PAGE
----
How Plant Size Influences Specific Leaf Area in Six Neotropical Palms

Published: 2 July 2024| Version 1 | DOI: 10.17632/pwpb2ypk2j.1
Gerardo Avalos


Database of 16 functional traits relating palm size with variation in SLA in 6 understory and canopy palms. Palm size showed a negative relationship with SLA. The data is analyzed within the context of the Leaf Economics Spectrum and the Diminising Returns Hypothesis.


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Data collection occurred at three locations in Costa Rica: the Manú Biological Station in Guápiles, the EARTH Forest Reserve in Guácimo, Limón, and Tirimbina Biological Reserve in Heredia. Data were collected on 236 individual palms from six species: the canopy palms Iriartea deltoidea (15 individuals), Euterpe precatoria (45 individuals), and Socratea exorrhiza (112 individuals), and understory palms Prestoea decurrens (22 individuals), Chamaedorea tepejilote (29 individuals), and Asterogyne martiana (12 individuals). Specific Leaf Area (SLA) was measured by collecting 10 cm² leaf samples, using a telescopic pruner or slingshot for taller palms. Samples were photographed over graph paper and analyzed with ImageJ. Fresh and dry weights were measured, with dry weight obtained after drying at 50°C for 24 hours. SLA was expressed in cm² g⁻¹. Carbon content was calculated using allometric equations from Avalos et al. (2022a). Leaf thickness was measured with an Ubante micrometer on fresh samples, except for E. precatoria and S. exorrhiza, while Leaf Water Content (LWC) was calculated as the dry weight divided by fresh weight. Ordinary least squares regressions assessed SLA variation with palm size (height, sequestered carbon, leaf area). Natural logarithmic transformations were corrected for scale differences and lack of normality. ANCOVA analyses used species as a continuous variable with covariates (sequestered carbon, stem height, number of fronds, leaf thickness, and LWC) to determine effects on SLA. All statistical analyses were conducted using R software.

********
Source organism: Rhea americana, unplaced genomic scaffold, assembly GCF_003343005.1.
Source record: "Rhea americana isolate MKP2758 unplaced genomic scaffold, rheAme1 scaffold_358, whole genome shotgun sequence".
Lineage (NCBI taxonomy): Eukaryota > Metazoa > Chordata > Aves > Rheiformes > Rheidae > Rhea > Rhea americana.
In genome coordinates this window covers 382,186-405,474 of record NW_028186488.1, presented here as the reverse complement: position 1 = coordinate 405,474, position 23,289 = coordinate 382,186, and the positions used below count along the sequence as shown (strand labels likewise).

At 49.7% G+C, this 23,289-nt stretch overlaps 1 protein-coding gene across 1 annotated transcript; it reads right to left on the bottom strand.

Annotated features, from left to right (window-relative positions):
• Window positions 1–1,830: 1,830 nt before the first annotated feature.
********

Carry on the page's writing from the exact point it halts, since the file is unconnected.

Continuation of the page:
Universidad de Costa Rica


Ecology, Plant Physiology, Functional Ecology